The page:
News & Politics

The Future of Trump’s DC Hotel Is as Confusing as Ever

Photograph by Jessica Sidman.

A lawyer for President-elect Donald Trump said Wednesday that among the steps he will take to separate himself from the day-to-day management of his corporate holdings upon taking office will be the transfer of profits from foreign governments’ businesses at his hotels to the US government.

Trump’s attorney, Sherri Dillon, told reporters at Trump Tower in New York that the Trump Organization—which will now be led by Trump’s sons, Eric and Donald Jr.—will “voluntarily donate all profits from foreign government payments made to his hotels to the United States Treasury.” This presumably includes the Trump International Hotel inside the Old Post Office on Pennsylvania Ave., Northwest, which has become a magnet for diplomatic travel and functions since last year’s election.

Dillon’s announcement, one of many she made about the future of the Trump Organization, was meant to explain how Trump will get around the Emoluments Clause of the US Constitution, which bars the president from receiving gifts or payments from foreign governments or heads of state. (Trump presently owns about 77 percent of the DC hotel, with the remainder split between his three oldest children.) In reality, though, the move to donate foreign-born profits to the federal government leaves the ownership of Trump’s DC hotel as convoluted as ever.

The Trump Organization is in the fourth year of a 60-year lease with the General Services Administration for the Old Post Office. The terms of the lease stipulate that no signatory to the lease can be an elected federal official, a clause that House Democrats have seized upon in urging the President-elect to “fully divest” himself from the hotel. The GSA responded last month, saying that it cannot take a position on whether Trump needs to leave the hotel “until the full circumstances surrounding the President-elect’s business arrangements have been finalized and he has assumed office.”

But it also sounded from Powell that Trump has no plans to divest himself from his DC hotel or any of his other 500-odd properties around the world. Instead of putting his assets in a blind trust, Trump’s holdings will be managed by a trust that will not advise him of specific transactions but will give him updates on profits and losses. Ivanka Trump, who is expected to move into an as-yet-specified White House role, is also stepping away from the Trump Organization and previously announced that she will sell some of her financial assets.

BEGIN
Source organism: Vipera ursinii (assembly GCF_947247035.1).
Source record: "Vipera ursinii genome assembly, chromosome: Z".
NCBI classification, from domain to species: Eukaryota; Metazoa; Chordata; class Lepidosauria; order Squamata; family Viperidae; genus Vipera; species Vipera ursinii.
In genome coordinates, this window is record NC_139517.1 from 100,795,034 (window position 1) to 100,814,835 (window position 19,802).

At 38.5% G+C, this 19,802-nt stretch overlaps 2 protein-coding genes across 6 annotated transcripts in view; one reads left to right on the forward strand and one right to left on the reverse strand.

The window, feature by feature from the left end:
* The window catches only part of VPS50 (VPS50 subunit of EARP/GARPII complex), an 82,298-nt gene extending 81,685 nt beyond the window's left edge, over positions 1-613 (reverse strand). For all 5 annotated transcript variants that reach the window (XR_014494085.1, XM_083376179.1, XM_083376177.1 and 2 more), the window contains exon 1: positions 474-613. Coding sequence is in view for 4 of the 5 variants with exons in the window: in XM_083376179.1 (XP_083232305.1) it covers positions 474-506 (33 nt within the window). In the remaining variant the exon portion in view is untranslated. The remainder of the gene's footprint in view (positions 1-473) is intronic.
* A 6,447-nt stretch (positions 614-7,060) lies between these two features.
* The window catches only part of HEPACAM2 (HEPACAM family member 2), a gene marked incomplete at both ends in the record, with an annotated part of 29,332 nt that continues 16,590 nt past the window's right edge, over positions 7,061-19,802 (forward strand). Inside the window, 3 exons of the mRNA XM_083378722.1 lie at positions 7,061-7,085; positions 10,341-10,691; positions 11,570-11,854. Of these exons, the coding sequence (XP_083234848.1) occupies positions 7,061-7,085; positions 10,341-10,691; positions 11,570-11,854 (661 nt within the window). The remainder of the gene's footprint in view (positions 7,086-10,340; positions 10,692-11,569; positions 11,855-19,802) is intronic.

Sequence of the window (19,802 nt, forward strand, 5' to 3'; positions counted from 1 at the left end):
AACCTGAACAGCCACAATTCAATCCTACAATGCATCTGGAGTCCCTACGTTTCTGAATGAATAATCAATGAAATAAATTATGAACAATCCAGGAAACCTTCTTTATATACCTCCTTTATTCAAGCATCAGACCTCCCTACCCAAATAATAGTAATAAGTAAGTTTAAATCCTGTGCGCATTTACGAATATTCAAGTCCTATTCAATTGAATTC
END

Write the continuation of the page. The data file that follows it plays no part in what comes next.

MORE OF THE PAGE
The new structure of the Trump Organization is as complicated as ever, but its DC hotel is seems especially dizzying. With this statement about potential profits from foreign-government travelers being donated to the Treasury, is this hotel, which is on property owned by the people by the United States, now a partial subsidiary of the government of the United States, which will now be headed by the man whose name is on the building? More likely, it’s just another thing President Trump will lean on to make himself seem like a magnanimous guy (he appears to enjoy describing himself as a philanthropist). “This way it is the American people who will profit,” Powell also said Wednesday.

For its part, the GSA responded to Trump’s press conference by reiterating its last statement on the Old Post Office, but added that it needs to review the Trump Organization’s management under Eric and Donald Jr. before making a decision on whether the company can continue to operate the DC hotel.

“GSA understands that an announcement has been made to change the business structure of the Trump Organization,” the agency said. “We are seeking additional information that explains and describes any new organizational structure as it applies to the Old Post Office lease. Upon receipt, consistent with our treatment of any contract to which we are a party, we will review this new organizational structure and determine its compliance with all the terms and conditions of the lease.”

Of course, the head of the GSA serves at the pleasure of the president, and come January 20, Trump will be free to appoint his own person. If there’s any silver lining in all this, it’s that Trump’s pledge to donate some of his hotel chain’s profits to the government shines a bit of light on the Treasury Department’s program of accepting gift contributions to reduce the national debt. Since the program’s 1996 inception, US taxpayers have donated an average of $2.4 million per year in hopes of relieving a debt that currently tops $19 trillion. But if 2017’s receipts shoot up, maybe we’ll have an inkling about the health of the Trump Organization’s hotel business. It’s not like anyone’s releasing their tax returns.

Staff Writer

Benjamin Freed joined Washingtonian in August 2013 and covers politics, business, and media. He was previously the editor of DCist and has also written for Washington City Paper, the New York Times, the New Republic, Slate, and BuzzFeed. He lives in Adams Morgan.